It is well known that the Cooperative Bank has been in extensive talks with the UK Regulator regarding its capital base. Management announced this morning that they aim to raise an additional £1.5bn in Core Tier 1 Capital, which is significantly higher than previous expectations, but is an amount which will transform the Bank and return its focus to its core retail business. The magnitude of the capital raising draws upon significant support from the parent group as well participation from subordinated bond holders (so-called Target Security Holders) who will be asked to contribute towards the recapitalisation through an exchange issue, but will be in a position to share in the future upside of the Bank’s transformation.
The restructuring plans are intended to result in the transformed bank obtaining a fully loaded Core Tier 1 ratio of in excess of 9% by the end of 2013. Shares, issued as part of the restructuring (targeted for October 2013), will be listed on the London Stock Exchange.
The bank expects that at least £1bn of the capital will be generated in 2013 from the exchange offer and that the other £500mm will come in in 2014, primarily through disposals of businesses such as asset management and insurance businesses owned by the group.
As far as fixed income investors are concerned the main concerns will be for the subordinated debt holders of the Co-op Bank Debt.
There are 10 Target Securities that are to be affected by the tender:
Lower Tier 2: Total £937mm
Coop FRN 2016
Coop 5.875% 2019
Coop 9.25% 2021
Coop 5.625% 2021
Coop 7.875% 2022
Coop 5.75% 2024
Coop 5.875% 2033
Upper Tier 2: Total £310mm
Coop 5.5555% Perpetual
Coop 13% Perpetual
Tier 1: Total 60mm
Coop 9.25% Perpetual
The exact terms of the tender will not be known until October 2013 according to the Group.
However, they have stated that different exchange terms would apply according to the different tiers of bond holders. They also announced that the coupons on the 13% Upper Tier 2’s will be suspended until the exchange and that future coupons on the other discretionary instruments (i.e. the Perps) would be decided in accordance with the regulator. Holders of the 5.5555% should be happy about the timing here as they received their coupon last week (14th June).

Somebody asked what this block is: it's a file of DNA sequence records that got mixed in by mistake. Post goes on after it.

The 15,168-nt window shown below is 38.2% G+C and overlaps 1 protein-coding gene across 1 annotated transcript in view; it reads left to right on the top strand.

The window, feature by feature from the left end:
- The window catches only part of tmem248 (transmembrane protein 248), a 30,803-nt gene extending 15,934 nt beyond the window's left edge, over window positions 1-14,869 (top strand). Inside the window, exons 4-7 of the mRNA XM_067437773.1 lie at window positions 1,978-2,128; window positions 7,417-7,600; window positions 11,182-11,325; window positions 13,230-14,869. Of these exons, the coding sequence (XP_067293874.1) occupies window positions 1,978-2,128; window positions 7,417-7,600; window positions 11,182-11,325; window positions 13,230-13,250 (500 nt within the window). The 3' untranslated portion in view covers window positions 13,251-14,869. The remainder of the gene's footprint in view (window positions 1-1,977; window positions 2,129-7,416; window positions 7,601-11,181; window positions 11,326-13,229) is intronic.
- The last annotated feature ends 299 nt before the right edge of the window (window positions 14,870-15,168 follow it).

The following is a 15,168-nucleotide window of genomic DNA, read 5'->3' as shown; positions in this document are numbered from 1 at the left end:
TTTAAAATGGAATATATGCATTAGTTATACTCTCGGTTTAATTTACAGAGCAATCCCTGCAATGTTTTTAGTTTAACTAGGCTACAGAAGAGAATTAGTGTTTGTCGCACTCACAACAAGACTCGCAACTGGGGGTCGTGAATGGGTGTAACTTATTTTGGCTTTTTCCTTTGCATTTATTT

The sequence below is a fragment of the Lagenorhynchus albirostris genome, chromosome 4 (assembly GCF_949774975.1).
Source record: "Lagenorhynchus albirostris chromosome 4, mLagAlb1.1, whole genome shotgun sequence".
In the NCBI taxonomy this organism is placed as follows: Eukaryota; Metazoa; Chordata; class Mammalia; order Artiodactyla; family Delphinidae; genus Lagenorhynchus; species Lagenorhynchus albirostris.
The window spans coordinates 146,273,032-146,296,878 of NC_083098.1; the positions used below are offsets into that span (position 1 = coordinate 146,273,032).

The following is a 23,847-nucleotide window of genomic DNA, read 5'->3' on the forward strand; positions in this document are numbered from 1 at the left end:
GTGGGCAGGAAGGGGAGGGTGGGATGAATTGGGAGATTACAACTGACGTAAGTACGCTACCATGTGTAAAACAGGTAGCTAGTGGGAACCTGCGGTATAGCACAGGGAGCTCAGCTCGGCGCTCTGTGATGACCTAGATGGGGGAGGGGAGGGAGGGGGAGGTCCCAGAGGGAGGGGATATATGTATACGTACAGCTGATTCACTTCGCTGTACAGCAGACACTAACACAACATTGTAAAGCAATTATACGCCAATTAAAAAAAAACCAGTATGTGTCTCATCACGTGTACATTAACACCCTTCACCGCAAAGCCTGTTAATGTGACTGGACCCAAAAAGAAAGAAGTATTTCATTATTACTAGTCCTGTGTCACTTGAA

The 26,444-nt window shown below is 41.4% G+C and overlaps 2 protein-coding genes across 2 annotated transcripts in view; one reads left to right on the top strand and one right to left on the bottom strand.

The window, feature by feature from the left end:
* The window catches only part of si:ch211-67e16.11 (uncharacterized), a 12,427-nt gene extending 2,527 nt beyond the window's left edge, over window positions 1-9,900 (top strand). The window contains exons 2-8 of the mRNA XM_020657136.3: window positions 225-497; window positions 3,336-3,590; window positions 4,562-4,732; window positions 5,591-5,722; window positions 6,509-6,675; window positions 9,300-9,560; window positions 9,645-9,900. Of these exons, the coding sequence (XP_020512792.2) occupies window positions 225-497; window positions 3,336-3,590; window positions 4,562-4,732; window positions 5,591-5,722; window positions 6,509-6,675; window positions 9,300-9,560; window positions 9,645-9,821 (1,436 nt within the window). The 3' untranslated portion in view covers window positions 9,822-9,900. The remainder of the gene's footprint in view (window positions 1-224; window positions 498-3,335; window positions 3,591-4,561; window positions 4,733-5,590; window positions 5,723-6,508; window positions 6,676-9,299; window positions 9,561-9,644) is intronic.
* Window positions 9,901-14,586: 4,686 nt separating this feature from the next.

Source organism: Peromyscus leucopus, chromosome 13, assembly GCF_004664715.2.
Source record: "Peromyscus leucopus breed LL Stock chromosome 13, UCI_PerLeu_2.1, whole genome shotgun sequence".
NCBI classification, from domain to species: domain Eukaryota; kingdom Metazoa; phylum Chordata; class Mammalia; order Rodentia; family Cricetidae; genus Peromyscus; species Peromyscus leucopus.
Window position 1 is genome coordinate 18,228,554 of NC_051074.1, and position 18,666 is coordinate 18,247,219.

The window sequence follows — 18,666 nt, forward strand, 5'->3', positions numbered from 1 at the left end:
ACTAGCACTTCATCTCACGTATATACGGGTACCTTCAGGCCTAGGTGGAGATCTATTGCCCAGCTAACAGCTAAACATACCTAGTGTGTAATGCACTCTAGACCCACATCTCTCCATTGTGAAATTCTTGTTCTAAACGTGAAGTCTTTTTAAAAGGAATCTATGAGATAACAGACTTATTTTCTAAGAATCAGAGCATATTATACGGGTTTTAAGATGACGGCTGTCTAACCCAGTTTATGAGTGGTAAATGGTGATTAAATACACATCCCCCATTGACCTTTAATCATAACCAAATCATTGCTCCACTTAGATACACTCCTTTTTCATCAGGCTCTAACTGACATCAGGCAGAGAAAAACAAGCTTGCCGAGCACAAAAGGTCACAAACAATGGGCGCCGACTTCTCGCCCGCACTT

Today’s announcement specifies that holders of targeted securities will be invited to exchange their bonds into a combination of:
1. A new senior unsecured instrument of the Group, and potentially a fixed income instrument issued by the bank; and
2. Ordinary shares from an IPO, of which the target bondholders would have a “significant minority stake”
The ratio of these is not yet determined, but the announcement did state that the more junior target bondholders would likely be offered a “substantially greater” portion of bank shares relative to the Group Instrument, and that the more senior target bondholders would be offered “the substantial” proportion in the new Group senior unsecured instrument. The more senior holders in this case are the Lower Tier 2 bond holders.
The company also specified that they recognised the significance of retail investors in its bonds and would be considering a number of alternative options for small retail investors ahead of the exchange offer.
With the key details of the proposals yet to be clarified it is hard to give an accurate assessment of fair value, and much will depend in the short-term on what investors consider to be the monetary amount of the word “substantial”. Moving from subordinated Co-op Bank debt to senior debt issued by the group is clearly a positive, but the equity portion is the unknown. However, for any haircut that bondholders have to take, the additional transfer into equity does give them the chance to earn their discount back in a refocused and newly listed banking group which is well capitalised.
The ability of the bank to turn off discretionary coupons does give the Group leverage over the holders of the most junior debt, and hence they use the word “substantial” for the equity portion. However, the reverse is true for the Lower Tier 2 holders and the Bank will need to make the exchange relatively attractive to ensure meaningful bond-holder support.
So what next?
While all this new information is being digested we expect bonds to trade on wide bid-offer spreads and only in small volumes. No doubt many of the large investment banks will be producing detailed analysis and presenting the market with various valuation scenarios. As we see it, a considerable amount hinges on the word substantial and also in the fact that an exchange remains voluntary and hence to be successful there has to be a degree of synergy. Our view internally is that substantial means at least 80%; which would infer a return for LT2 holders of between 80% and par, plus an equity stake, but we would stress this is very much an intuitive feeling and not based on any precedent or detailed analysis.
While the medium-term outlook for the Co-op Bank (post exchange) may well be a safer better-capitalised institution with a strong retail and SME focus; the plan does obviously carry a reasonable degree of execution risk. In the short term we would expect to see another ratings downgrade, possibly to the lower-end of CCC, as bond holders are being prepared for possible haircut.
The next 3-4 months in the run-up to the exchange will be an uncertain period but the Co-op need to make the exchange attractive enough to make LT2 bond holders participate. Therefore at current levels it may well be worthwhile holding one’s nerve and positions in the lower Tier 2s, but for the most junior bonds the outlook could be very different and investors may have to take a very long term view as shareholders in the group.